I couldn’t wait to experience pregnancy again and to add another little human to our family.
When I went to my first midwife appointment, they asked me when my last cycle was. Here is where things get a little dicey.
My last cycle was in June. I had a baby in January. It was now the middle of October.
They thought I was much more pregnant than I told them. They assumed I would already be months into this pregnancy because they are in the mindset that you date a pregnancy based on last cycle.
I think they assumed I was 11 weeks pregnant.
When I told them I was very newly pregnant, they sent me for an ultrasound.
The ultrasound tech left the room and a doctor returned.
They apologized to my husband and I and told me my uterus was empty.
I asked what that meant and they were very tight-lipped. They would forward my results to my midwife and she would be in touch.
When my midwife called later, she had a very sad tone and told me she was sorry. She knew these weren’t the results I wanted to hear.
I insisted I WAS pregnant and asked what to do next.
She said I could come in to have bloodwork drawn, but that it would take two blood draws to determine if my hcg level was rising enough to indicate a sustainable pregnancy.
She said it had to almost double.
Unfortunately, that day was Friday.
I would have to get my blood drawn on Friday, then wait until Monday to have it drawn again and get my results.
I have the actual numbers written down somewhere, but my initial draw was around 250.
On Monday, the number was around 571.
The midwife was shocked when she called to tell me the news.
She said “I guess this is a viable pregnancy.”
I’m pretty sure she mentioned something about maybe I “forgot” to note my last period.
Because that’s what you do when you’re trying to get pregnant. You totally forget to even track your period (insert eye roll here).
I excitedly made my next midwife appointment, requested to never see that midwife again, and my pregnancy went off without a hitch.
On June 11th, 2016, our beautiful second baby entered the world.
You can read all about his birth story here.
Granted, your second pregnancy is WAY different than the first, your second labor is equally different.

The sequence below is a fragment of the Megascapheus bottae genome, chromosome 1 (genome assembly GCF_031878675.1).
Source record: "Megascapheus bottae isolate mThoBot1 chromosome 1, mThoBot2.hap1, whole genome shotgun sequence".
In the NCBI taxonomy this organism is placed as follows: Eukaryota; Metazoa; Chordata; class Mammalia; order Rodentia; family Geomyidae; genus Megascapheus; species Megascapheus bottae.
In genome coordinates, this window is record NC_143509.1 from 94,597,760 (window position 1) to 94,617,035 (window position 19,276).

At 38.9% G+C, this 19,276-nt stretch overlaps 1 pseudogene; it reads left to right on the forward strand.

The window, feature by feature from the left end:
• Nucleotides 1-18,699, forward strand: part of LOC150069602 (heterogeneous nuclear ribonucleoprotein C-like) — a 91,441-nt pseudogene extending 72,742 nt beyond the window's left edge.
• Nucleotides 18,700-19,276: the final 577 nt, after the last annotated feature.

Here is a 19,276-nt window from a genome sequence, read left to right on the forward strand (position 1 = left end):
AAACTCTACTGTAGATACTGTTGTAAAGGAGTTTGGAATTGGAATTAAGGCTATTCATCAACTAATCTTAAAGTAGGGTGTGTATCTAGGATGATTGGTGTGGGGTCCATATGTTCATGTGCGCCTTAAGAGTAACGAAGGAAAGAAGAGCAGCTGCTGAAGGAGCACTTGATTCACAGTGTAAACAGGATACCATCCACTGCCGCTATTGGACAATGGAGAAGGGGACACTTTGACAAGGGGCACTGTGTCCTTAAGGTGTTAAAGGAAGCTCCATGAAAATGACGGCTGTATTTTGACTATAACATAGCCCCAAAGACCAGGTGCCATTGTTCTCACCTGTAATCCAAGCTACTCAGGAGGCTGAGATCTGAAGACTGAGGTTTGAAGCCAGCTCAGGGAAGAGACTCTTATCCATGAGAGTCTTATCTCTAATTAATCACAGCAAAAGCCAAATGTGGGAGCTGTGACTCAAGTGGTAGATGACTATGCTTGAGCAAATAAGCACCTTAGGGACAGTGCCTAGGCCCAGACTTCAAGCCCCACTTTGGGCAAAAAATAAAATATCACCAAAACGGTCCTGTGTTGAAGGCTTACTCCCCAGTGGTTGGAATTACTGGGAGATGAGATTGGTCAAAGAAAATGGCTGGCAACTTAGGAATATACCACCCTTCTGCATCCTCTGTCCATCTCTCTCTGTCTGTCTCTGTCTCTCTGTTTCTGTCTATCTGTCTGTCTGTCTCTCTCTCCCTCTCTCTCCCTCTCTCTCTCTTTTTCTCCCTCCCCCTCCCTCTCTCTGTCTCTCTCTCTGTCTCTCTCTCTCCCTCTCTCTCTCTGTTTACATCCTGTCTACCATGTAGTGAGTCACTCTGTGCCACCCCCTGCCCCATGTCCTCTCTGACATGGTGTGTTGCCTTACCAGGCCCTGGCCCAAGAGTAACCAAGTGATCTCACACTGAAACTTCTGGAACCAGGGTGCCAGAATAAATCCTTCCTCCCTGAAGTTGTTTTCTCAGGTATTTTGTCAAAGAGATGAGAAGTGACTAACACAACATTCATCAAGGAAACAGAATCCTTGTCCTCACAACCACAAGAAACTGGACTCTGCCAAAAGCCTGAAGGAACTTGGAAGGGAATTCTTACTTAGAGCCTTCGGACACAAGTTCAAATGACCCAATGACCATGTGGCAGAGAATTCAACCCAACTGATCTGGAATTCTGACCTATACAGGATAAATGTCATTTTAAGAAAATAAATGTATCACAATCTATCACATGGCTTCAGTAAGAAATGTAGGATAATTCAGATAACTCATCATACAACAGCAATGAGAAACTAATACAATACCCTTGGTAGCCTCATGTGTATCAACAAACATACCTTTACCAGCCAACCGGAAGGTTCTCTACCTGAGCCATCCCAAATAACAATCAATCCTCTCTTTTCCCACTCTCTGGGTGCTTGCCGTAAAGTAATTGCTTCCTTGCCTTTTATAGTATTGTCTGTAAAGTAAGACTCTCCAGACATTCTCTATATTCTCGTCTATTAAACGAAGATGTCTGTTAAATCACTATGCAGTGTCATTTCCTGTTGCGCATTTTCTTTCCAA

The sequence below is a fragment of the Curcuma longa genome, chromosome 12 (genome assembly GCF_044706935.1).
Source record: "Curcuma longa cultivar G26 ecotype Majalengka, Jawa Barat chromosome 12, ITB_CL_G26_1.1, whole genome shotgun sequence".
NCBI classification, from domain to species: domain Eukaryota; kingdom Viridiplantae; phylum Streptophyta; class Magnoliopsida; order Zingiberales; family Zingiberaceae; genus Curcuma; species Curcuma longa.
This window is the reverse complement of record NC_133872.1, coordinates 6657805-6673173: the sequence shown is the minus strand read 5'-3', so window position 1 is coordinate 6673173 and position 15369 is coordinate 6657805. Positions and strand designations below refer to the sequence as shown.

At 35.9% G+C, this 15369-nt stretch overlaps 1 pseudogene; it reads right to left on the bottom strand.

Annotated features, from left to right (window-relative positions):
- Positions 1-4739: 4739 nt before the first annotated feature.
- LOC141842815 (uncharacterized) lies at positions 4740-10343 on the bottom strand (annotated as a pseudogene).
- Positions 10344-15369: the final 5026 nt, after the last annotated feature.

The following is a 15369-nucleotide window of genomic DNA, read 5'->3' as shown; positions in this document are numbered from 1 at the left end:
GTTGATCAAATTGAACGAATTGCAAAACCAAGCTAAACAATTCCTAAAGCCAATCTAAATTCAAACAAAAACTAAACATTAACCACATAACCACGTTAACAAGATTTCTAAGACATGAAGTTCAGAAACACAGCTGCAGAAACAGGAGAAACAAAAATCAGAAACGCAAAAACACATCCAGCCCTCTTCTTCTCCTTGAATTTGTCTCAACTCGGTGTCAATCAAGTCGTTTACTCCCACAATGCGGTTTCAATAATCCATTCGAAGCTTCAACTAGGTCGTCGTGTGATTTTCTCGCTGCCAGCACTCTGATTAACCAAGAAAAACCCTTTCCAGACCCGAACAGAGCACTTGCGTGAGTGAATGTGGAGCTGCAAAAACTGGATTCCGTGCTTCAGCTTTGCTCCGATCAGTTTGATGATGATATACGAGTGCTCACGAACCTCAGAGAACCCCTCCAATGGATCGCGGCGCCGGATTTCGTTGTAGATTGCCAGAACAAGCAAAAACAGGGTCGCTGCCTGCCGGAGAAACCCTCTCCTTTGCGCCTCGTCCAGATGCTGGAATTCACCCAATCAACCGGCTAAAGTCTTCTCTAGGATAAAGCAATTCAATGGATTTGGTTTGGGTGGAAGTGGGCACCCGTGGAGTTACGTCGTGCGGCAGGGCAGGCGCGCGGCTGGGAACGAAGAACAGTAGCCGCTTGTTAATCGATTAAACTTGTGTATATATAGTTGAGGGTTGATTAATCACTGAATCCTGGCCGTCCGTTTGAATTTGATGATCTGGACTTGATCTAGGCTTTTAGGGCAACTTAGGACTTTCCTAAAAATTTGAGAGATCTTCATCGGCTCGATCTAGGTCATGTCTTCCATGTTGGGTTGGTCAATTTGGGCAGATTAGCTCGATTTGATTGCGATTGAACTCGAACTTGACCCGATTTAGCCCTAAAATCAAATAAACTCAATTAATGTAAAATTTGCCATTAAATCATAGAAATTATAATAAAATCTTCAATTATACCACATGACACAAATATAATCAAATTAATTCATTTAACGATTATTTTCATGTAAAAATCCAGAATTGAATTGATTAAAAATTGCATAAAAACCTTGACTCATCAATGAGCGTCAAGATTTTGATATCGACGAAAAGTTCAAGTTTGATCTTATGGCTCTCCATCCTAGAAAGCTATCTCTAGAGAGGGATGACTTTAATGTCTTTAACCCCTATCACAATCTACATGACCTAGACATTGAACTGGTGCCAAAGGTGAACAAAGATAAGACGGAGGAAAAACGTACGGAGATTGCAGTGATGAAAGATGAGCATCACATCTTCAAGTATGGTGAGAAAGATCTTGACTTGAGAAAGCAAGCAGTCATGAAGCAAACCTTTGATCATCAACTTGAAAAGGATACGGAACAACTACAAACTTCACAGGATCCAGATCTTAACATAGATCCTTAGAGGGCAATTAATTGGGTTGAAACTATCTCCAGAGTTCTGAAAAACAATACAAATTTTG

Encouragement for Women with PCOS
Listen to me when I tell you that getting pregnant with PCOS IS POSSIBLE.
A few of my readers have written to me to tell me they’re pregnant after starting this inositol regimen.
Two of them had tried unsuccessfully for months to get pregnant with fertility treatments.
A $15 jug of powder is what allowed them to finally get pregnant.
I’m begging you, if you’ve struggled to get pregnant, talk to your doctor about giving inositol a try.
Even if they don’t think it will work and they encourage you to keep trying strong pharmaceuticals or procedures.
Be diligent about the fact that you want to try this natural method and just see if they think it’s safe to take with your medical condition.
If so, do it!
Give it a try and chart your basal body temperature.
Pay attention to changes in your body.
When I was struggling to get pregnant with PCOS, this is the kind of support I needed. I created this PCOS planner to help other mamas-to-be to document their frustrations, track their symptoms, and remain positive until the day they get their positive pregnancy test.
If you get pregnant or start ovulating, email me!
I’ll just cry and call my husband at work and make him cry – but I truly WANT TO KNOW if you see success with this method!
Are you struggling to get pregnant with PCOS while breastfeeding? What have you tried so far? Let me know in the comments!